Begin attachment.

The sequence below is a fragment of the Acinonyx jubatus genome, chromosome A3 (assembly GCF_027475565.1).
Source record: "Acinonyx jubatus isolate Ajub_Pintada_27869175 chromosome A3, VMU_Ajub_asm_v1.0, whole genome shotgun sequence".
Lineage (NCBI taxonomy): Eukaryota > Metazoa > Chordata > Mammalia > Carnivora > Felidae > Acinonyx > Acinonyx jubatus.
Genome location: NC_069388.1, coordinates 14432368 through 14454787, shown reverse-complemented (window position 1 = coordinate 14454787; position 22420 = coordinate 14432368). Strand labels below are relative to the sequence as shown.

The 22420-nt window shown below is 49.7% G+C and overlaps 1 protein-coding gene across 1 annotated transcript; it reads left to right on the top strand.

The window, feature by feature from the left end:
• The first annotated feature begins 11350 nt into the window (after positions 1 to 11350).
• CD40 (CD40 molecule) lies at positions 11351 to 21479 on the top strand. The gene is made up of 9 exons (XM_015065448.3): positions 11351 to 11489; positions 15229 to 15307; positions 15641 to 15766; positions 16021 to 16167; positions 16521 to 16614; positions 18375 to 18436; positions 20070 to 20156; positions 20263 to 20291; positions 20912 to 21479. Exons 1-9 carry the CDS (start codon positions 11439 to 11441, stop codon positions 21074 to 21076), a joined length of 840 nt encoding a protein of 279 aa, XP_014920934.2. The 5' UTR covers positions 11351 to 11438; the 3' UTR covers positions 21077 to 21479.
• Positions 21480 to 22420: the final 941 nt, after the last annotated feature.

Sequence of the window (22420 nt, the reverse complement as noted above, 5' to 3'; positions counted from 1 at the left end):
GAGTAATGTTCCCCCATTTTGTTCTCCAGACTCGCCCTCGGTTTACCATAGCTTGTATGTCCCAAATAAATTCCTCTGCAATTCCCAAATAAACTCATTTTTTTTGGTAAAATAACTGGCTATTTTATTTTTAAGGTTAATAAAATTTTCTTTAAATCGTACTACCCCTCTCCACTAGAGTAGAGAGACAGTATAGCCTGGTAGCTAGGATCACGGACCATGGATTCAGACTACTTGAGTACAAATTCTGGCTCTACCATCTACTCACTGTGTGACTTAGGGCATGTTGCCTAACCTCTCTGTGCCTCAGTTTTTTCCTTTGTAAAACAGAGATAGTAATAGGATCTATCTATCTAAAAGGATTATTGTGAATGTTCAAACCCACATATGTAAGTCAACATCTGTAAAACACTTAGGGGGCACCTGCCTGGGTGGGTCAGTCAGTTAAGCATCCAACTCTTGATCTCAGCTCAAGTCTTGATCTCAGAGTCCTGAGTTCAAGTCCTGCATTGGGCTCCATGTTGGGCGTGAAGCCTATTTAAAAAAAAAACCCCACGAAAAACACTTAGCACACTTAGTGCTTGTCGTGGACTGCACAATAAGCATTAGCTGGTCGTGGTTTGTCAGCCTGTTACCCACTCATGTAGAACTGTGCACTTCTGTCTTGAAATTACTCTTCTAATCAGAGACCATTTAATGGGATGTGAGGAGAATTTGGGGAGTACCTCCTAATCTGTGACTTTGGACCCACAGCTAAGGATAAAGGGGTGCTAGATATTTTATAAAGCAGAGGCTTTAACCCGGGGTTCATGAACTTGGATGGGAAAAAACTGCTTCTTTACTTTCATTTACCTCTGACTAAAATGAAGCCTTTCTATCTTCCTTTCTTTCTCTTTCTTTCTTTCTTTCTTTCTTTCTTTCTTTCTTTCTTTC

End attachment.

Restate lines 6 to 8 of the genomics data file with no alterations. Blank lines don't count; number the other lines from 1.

The window, feature by feature from the left end:
• The first annotated feature begins 11350 nt into the window (after positions 1 to 11350).
• CD40 (CD40 molecule) lies at positions 11351 to 21479 on the top strand. The gene is made up of 9 exons (XM_015065448.3): positions 11351 to 11489; positions 15229 to 15307; positions 15641 to 15766; positions 16021 to 16167; positions 16521 to 16614; positions 18375 to 18436; positions 20070 to 20156; positions 20263 to 20291; positions 20912 to 21479. Exons 1-9 carry the CDS (start codon positions 11439 to 11441, stop codon positions 21074 to 21076), a joined length of 840 nt encoding a protein of 279 aa, XP_014920934.2. The 5' UTR covers positions 11351 to 11438; the 3' UTR covers positions 21077 to 21479.